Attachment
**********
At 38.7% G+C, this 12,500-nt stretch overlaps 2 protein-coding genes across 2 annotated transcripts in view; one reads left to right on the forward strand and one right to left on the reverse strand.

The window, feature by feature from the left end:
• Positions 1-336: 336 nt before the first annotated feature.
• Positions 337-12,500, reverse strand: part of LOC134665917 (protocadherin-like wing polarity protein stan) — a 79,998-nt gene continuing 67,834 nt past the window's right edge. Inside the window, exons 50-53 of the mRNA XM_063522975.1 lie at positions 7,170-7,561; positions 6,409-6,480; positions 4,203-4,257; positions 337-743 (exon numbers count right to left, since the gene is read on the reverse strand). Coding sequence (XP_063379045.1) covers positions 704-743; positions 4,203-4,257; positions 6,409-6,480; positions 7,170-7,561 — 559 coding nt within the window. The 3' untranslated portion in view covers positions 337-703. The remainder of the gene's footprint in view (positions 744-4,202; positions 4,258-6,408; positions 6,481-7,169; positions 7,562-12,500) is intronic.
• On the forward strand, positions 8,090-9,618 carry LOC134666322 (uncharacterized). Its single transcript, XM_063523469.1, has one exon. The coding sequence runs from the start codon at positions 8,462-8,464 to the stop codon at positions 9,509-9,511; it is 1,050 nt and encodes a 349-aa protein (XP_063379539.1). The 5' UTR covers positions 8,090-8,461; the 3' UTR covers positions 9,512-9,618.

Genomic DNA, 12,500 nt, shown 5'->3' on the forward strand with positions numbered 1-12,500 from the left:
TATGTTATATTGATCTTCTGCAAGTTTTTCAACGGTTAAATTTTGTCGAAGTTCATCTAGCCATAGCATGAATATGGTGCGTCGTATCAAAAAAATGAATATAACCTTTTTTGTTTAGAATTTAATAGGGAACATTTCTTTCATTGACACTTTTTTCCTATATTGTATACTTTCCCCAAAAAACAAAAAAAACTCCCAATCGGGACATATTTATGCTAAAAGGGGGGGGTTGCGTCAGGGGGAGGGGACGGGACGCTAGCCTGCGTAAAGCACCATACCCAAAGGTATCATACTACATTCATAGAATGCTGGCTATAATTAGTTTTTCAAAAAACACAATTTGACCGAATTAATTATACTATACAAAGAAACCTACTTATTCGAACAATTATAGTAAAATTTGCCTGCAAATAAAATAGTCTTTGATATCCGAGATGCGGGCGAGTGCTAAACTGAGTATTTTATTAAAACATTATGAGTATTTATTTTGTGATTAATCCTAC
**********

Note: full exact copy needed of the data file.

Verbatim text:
At 38.7% G+C, this 12,500-nt stretch overlaps 2 protein-coding genes across 2 annotated transcripts in view; one reads left to right on the forward strand and one right to left on the reverse strand.

The window, feature by feature from the left end:
• Positions 1-336: 336 nt before the first annotated feature.
• Positions 337-12,500, reverse strand: part of LOC134665917 (protocadherin-like wing polarity protein stan) — a 79,998-nt gene continuing 67,834 nt past the window's right edge. Inside the window, exons 50-53 of the mRNA XM_063522975.1 lie at positions 7,170-7,561; positions 6,409-6,480; positions 4,203-4,257; positions 337-743 (exon numbers count right to left, since the gene is read on the reverse strand). Coding sequence (XP_063379045.1) covers positions 704-743; positions 4,203-4,257; positions 6,409-6,480; positions 7,170-7,561 — 559 coding nt within the window. The 3' untranslated portion in view covers positions 337-703. The remainder of the gene's footprint in view (positions 744-4,202; positions 4,258-6,408; positions 6,481-7,169; positions 7,562-12,500) is intronic.
• On the forward strand, positions 8,090-9,618 carry LOC134666322 (uncharacterized). Its single transcript, XM_063523469.1, has one exon. The coding sequence runs from the start codon at positions 8,462-8,464 to the stop codon at positions 9,509-9,511; it is 1,050 nt and encodes a 349-aa protein (XP_063379539.1). The 5' UTR covers positions 8,090-8,461; the 3' UTR covers positions 9,512-9,618.

Genomic DNA, 12,500 nt, shown 5'->3' on the forward strand with positions numbered 1-12,500 from the left:
TATGTTATATTGATCTTCTGCAAGTTTTTCAACGGTTAAATTTTGTCGAAGTTCATCTAGCCATAGCATGAATATGGTGCGTCGTATCAAAAAAATGAATATAACCTTTTTTGTTTAGAATTTAATAGGGAACATTTCTTTCATTGACACTTTTTTCCTATATTGTATACTTTCCCCAAAAAACAAAAAAAACTCCCAATCGGGACATATTTATGCTAAAAGGGGGGGGTTGCGTCAGGGGGAGGGGACGGGACGCTAGCCTGCGTAAAGCACCATACCCAAAGGTATCATACTACATTCATAGAATGCTGGCTATAATTAGTTTTTCAAAAAACACAATTTGACCGAATTAATTATACTATACAAAGAAACCTACTTATTCGAACAATTATAGTAAAATTTGCCTGCAAATAAAATAGTCTTTGATATCCGAGATGCGGGCGAGTGCTAAACTGAGTATTTTATTAAAACATTATGAGTATTTATTTTGTGATTAATCCTAC